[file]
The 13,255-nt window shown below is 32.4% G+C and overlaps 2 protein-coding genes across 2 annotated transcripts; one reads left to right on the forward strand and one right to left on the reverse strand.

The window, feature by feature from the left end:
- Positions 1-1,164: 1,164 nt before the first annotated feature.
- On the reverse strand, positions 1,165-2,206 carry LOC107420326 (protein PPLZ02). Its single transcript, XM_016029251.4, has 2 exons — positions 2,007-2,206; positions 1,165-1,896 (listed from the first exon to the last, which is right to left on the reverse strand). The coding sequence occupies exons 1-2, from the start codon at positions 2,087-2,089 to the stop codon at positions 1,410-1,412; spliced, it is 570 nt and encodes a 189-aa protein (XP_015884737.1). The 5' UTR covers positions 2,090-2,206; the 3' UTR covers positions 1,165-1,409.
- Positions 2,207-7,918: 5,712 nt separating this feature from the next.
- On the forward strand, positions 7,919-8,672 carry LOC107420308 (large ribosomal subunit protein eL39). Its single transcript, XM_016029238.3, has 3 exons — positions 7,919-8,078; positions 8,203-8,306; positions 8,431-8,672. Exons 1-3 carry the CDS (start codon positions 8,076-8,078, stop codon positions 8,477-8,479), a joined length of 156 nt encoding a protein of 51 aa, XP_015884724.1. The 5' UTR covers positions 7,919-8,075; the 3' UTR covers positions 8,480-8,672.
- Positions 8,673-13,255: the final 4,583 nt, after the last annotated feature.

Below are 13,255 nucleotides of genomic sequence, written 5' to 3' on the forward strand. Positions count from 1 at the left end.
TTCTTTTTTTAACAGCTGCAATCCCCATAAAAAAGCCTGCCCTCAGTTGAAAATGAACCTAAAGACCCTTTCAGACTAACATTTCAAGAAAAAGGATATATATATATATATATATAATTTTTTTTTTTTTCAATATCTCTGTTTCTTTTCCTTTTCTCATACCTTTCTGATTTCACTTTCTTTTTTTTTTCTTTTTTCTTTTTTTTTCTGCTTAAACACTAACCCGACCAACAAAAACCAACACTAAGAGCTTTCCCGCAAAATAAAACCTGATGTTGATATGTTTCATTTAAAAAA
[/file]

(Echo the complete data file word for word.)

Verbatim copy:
The 13,255-nt window shown below is 32.4% G+C and overlaps 2 protein-coding genes across 2 annotated transcripts; one reads left to right on the forward strand and one right to left on the reverse strand.

The window, feature by feature from the left end:
- Positions 1-1,164: 1,164 nt before the first annotated feature.
- On the reverse strand, positions 1,165-2,206 carry LOC107420326 (protein PPLZ02). Its single transcript, XM_016029251.4, has 2 exons — positions 2,007-2,206; positions 1,165-1,896 (listed from the first exon to the last, which is right to left on the reverse strand). The coding sequence occupies exons 1-2, from the start codon at positions 2,087-2,089 to the stop codon at positions 1,410-1,412; spliced, it is 570 nt and encodes a 189-aa protein (XP_015884737.1). The 5' UTR covers positions 2,090-2,206; the 3' UTR covers positions 1,165-1,409.
- Positions 2,207-7,918: 5,712 nt separating this feature from the next.
- On the forward strand, positions 7,919-8,672 carry LOC107420308 (large ribosomal subunit protein eL39). Its single transcript, XM_016029238.3, has 3 exons — positions 7,919-8,078; positions 8,203-8,306; positions 8,431-8,672. Exons 1-3 carry the CDS (start codon positions 8,076-8,078, stop codon positions 8,477-8,479), a joined length of 156 nt encoding a protein of 51 aa, XP_015884724.1. The 5' UTR covers positions 7,919-8,075; the 3' UTR covers positions 8,480-8,672.
- Positions 8,673-13,255: the final 4,583 nt, after the last annotated feature.

Below are 13,255 nucleotides of genomic sequence, written 5' to 3' on the forward strand. Positions count from 1 at the left end.
TTCTTTTTTTAACAGCTGCAATCCCCATAAAAAAGCCTGCCCTCAGTTGAAAATGAACCTAAAGACCCTTTCAGACTAACATTTCAAGAAAAAGGATATATATATATATATATATAATTTTTTTTTTTTTCAATATCTCTGTTTCTTTTCCTTTTCTCATACCTTTCTGATTTCACTTTCTTTTTTTTTTCTTTTTTCTTTTTTTTTCTGCTTAAACACTAACCCGACCAACAAAAACCAACACTAAGAGCTTTCCCGCAAAATAAAACCTGATGTTGATATGTTTCATTTAAAAAA